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October 5, 2005

Third major NY Times piece on lifers

The third piece of an impressive New York Times series of articles on life sentences, which focuses on life without paroel and the relationship of this sentence to the death penalty, can be found here.  (Prior articles in the series are discussed here and here.)  A fascinating passage from this latest article spotlights a point I have often made in my sentence classes: if I was innocent but convicted of murder, I would rather be sentence to death than to life.  Here's why:

Some defendants view the prospect of life in prison as so bleak and the possibility of exoneration for lifers as so remote that they are willing to roll the dice with death.  In Alabama, six men convicted of capital crimes have asked their juries for death rather than life sentences, said Bryan Stevenson, director of the Equal Justice Initiative of Alabama.

The idea seems to have its roots in the experience of Walter McMillian, who was convicted of capital murder by an Alabama jury in 1988. The jury recommended that he be sentenced to life without parole, but Judge Robert E. Lee Key Jr. overrode that recommendation and sentenced Mr. McMillian to death by electrocution.

Because of that death sentence, lawyers opposed to capital punishment took up Mr. McMillian's case. Through their efforts, Mr. McMillian was exonerated five years later after prosecutors conceded that they had relied on perjured testimony. "Had there not been that decision to override," said Mr. Stevenson, one of Mr. McMillian's lawyers, "he would be in prison today."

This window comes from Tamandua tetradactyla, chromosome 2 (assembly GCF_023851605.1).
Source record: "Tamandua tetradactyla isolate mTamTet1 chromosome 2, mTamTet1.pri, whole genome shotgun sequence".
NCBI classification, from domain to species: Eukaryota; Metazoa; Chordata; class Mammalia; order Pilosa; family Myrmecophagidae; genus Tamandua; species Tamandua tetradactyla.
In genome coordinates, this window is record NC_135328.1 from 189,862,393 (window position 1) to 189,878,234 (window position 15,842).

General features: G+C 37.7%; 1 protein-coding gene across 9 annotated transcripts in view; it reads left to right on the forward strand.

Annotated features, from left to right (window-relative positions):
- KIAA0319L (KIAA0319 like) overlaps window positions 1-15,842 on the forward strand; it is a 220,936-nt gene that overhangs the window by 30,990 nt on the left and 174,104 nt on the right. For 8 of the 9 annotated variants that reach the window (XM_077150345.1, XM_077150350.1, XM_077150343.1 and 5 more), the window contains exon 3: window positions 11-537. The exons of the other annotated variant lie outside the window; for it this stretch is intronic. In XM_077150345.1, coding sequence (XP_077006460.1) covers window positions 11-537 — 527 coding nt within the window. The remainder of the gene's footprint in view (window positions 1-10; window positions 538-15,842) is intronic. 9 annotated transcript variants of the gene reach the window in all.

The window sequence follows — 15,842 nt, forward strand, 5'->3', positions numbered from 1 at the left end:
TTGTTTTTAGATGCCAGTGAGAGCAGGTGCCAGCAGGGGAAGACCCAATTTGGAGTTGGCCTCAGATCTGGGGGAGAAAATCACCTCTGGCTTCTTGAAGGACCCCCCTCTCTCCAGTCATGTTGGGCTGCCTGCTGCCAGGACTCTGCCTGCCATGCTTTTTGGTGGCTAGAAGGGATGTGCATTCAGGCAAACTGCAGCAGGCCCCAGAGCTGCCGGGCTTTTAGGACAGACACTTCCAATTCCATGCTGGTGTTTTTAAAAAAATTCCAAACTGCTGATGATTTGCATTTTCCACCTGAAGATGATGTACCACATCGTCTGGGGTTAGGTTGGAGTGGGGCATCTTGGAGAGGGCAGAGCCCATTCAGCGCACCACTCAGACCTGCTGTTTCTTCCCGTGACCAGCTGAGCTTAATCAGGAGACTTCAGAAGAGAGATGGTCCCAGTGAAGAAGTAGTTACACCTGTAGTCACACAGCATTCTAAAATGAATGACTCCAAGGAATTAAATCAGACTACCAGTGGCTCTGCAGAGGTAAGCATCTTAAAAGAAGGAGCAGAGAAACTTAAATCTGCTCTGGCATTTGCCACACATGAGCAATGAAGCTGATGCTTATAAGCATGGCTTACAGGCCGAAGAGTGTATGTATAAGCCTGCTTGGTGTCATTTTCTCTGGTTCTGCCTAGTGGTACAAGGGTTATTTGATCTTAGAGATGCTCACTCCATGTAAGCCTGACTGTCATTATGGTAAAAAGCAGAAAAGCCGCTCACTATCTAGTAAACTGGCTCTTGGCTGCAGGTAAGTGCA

Other Alabama defendants have learned a lesson from Mr. McMillian. "We have a lot of death penalty cases where, perversely, the client at the penalty phase asks to be sentenced to death," Mr. Stevenson said.

Judges and other legal experts say that risky decision could be a wise one for defendants who are innocent or who were convicted under flawed procedures. "Capital cases get an automatic royal treatment, whereas noncapital cases are fairly routine," said Alex Kozinski, a federal appeals court judge in California.

October 5, 2005 at 10:40 AM | Permalink

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